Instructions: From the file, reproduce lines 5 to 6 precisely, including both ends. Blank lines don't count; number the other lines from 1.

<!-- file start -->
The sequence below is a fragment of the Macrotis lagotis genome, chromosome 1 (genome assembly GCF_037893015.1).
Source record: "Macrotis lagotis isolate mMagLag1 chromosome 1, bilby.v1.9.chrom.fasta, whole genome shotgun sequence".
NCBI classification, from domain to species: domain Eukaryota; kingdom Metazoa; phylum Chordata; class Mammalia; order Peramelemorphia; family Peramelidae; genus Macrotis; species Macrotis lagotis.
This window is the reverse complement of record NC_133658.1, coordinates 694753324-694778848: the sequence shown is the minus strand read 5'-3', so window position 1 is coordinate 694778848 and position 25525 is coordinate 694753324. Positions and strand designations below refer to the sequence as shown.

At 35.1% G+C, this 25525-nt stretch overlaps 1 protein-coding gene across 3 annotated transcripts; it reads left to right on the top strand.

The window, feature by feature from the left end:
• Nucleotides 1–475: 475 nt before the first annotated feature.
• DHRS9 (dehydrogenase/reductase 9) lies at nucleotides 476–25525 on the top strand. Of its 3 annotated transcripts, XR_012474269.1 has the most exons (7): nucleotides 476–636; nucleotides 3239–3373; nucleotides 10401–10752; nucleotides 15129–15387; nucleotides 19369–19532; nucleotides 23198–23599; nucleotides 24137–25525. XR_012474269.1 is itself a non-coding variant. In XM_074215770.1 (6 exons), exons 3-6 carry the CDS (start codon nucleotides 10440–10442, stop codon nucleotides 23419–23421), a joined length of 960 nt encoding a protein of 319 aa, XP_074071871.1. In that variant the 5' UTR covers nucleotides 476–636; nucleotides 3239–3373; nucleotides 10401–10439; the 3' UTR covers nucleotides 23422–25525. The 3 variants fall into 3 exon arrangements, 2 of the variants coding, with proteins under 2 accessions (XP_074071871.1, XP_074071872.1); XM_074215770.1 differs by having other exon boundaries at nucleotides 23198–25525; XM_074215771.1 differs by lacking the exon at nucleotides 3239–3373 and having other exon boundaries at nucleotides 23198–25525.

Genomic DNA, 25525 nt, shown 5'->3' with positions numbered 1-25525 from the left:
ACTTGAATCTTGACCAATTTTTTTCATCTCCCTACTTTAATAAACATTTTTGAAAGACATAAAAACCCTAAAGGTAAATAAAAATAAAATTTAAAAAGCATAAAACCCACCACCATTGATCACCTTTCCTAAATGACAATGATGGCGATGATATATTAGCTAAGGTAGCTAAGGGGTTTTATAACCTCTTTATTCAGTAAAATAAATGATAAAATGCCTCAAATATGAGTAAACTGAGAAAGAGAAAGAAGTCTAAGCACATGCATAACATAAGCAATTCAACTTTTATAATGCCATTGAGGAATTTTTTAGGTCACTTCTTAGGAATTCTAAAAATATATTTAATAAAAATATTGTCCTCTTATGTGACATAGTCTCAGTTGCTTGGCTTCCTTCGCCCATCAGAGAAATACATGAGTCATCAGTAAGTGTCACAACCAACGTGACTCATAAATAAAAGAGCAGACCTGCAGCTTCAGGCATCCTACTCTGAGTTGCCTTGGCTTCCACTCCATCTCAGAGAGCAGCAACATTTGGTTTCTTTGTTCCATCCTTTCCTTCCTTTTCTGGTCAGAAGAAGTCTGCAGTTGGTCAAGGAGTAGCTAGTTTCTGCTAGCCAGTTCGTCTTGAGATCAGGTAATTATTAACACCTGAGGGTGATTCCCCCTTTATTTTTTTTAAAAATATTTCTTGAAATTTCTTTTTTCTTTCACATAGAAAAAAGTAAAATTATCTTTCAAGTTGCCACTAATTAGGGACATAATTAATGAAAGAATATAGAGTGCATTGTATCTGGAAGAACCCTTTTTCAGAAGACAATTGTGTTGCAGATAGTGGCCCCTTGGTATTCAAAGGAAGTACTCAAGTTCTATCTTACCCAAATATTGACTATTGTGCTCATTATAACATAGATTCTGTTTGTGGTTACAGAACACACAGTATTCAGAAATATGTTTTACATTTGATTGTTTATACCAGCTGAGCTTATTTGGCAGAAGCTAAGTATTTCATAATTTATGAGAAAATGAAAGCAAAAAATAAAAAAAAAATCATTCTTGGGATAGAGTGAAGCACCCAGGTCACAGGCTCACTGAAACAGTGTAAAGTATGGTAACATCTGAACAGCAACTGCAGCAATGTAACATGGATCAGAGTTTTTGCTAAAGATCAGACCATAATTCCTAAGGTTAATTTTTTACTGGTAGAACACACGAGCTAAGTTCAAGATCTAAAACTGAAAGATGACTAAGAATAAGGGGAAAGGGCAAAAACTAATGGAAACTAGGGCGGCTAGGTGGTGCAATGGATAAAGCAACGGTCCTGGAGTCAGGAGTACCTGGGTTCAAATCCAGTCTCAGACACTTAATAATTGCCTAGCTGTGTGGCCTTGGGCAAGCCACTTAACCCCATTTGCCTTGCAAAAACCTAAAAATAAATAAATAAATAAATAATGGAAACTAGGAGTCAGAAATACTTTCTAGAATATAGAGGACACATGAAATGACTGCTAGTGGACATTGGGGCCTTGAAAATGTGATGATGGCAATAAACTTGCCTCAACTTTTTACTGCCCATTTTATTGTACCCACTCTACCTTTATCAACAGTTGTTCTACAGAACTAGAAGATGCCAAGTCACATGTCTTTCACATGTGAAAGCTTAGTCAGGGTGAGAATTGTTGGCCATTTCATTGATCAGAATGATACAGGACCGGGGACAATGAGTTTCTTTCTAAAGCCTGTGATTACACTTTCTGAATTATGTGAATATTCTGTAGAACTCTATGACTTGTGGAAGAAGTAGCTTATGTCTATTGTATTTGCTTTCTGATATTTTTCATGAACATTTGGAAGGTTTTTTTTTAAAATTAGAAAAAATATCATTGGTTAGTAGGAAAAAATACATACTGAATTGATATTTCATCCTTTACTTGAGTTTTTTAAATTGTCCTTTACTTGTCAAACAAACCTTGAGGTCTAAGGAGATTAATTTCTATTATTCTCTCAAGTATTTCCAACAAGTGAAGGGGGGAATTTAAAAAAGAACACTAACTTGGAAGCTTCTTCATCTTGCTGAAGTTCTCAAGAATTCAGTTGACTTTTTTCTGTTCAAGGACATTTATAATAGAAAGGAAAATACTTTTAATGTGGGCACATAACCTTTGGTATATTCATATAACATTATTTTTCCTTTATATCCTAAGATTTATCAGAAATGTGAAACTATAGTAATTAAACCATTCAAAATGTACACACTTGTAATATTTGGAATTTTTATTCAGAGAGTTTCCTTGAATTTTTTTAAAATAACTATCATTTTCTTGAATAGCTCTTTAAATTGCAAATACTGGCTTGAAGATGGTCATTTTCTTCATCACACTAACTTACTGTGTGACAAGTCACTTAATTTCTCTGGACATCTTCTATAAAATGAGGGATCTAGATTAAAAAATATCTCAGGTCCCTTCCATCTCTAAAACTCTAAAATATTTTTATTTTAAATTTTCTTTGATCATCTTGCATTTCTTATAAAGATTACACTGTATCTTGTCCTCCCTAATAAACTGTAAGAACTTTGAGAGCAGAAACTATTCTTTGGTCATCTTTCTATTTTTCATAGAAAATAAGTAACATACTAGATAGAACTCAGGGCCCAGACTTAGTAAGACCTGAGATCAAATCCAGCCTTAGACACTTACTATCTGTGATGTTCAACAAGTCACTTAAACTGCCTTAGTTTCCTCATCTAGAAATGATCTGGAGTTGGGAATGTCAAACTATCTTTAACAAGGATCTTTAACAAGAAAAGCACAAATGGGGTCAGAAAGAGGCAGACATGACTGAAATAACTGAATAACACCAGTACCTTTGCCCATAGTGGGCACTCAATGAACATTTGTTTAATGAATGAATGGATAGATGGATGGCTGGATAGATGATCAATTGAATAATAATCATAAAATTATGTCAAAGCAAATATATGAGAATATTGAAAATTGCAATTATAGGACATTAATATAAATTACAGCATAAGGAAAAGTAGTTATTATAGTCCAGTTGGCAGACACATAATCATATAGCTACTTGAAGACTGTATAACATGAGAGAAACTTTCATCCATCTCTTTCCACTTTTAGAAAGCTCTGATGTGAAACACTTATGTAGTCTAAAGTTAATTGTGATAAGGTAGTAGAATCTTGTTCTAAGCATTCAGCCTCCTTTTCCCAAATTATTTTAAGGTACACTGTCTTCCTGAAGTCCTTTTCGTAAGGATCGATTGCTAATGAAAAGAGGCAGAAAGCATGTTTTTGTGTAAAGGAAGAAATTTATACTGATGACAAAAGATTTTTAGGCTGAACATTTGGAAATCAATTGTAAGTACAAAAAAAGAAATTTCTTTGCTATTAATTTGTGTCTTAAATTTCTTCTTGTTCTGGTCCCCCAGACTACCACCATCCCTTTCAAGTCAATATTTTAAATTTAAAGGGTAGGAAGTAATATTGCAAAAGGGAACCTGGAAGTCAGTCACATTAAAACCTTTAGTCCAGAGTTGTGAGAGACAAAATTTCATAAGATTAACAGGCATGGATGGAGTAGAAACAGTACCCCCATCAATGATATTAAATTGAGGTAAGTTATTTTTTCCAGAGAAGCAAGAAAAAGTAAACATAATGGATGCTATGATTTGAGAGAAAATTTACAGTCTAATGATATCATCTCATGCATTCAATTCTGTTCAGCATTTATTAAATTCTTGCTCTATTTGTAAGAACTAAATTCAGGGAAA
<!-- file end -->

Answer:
At 35.1% G+C, this 25525-nt stretch overlaps 1 protein-coding gene across 3 annotated transcripts; it reads left to right on the top strand.

The window, feature by feature from the left end: